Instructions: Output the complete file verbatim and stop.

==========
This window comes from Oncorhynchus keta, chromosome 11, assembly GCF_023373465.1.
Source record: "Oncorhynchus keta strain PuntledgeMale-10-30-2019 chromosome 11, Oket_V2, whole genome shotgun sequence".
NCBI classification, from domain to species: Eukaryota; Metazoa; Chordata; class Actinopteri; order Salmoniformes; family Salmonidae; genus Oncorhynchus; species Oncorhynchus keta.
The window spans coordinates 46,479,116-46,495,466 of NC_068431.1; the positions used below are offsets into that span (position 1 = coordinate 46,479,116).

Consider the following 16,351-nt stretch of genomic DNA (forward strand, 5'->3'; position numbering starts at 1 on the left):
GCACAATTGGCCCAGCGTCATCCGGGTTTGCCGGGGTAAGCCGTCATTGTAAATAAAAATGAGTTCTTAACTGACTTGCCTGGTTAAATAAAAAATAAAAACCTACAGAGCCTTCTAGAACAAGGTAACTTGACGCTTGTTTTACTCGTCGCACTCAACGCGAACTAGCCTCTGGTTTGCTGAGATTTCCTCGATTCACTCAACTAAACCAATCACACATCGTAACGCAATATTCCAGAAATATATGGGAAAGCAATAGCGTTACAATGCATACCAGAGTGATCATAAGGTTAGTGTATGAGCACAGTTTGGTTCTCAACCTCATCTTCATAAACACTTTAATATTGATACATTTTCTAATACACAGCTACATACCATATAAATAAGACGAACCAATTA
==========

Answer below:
This window comes from Oncorhynchus keta, chromosome 11, assembly GCF_023373465.1.
Source record: "Oncorhynchus keta strain PuntledgeMale-10-30-2019 chromosome 11, Oket_V2, whole genome shotgun sequence".
NCBI classification, from domain to species: Eukaryota; Metazoa; Chordata; class Actinopteri; order Salmoniformes; family Salmonidae; genus Oncorhynchus; species Oncorhynchus keta.
The window spans coordinates 46,479,116-46,495,466 of NC_068431.1; the positions used below are offsets into that span (position 1 = coordinate 46,479,116).

Consider the following 16,351-nt stretch of genomic DNA (forward strand, 5'->3'; position numbering starts at 1 on the left):
GCACAATTGGCCCAGCGTCATCCGGGTTTGCCGGGGTAAGCCGTCATTGTAAATAAAAATGAGTTCTTAACTGACTTGCCTGGTTAAATAAAAAATAAAAACCTACAGAGCCTTCTAGAACAAGGTAACTTGACGCTTGTTTTACTCGTCGCACTCAACGCGAACTAGCCTCTGGTTTGCTGAGATTTCCTCGATTCACTCAACTAAACCAATCACACATCGTAACGCAATATTCCAGAAATATATGGGAAAGCAATAGCGTTACAATGCATACCAGAGTGATCATAAGGTTAGTGTATGAGCACAGTTTGGTTCTCAACCTCATCTTCATAAACACTTTAATATTGATACATTTTCTAATACACAGCTACATACCATATAAATAAGACGAACCAATTA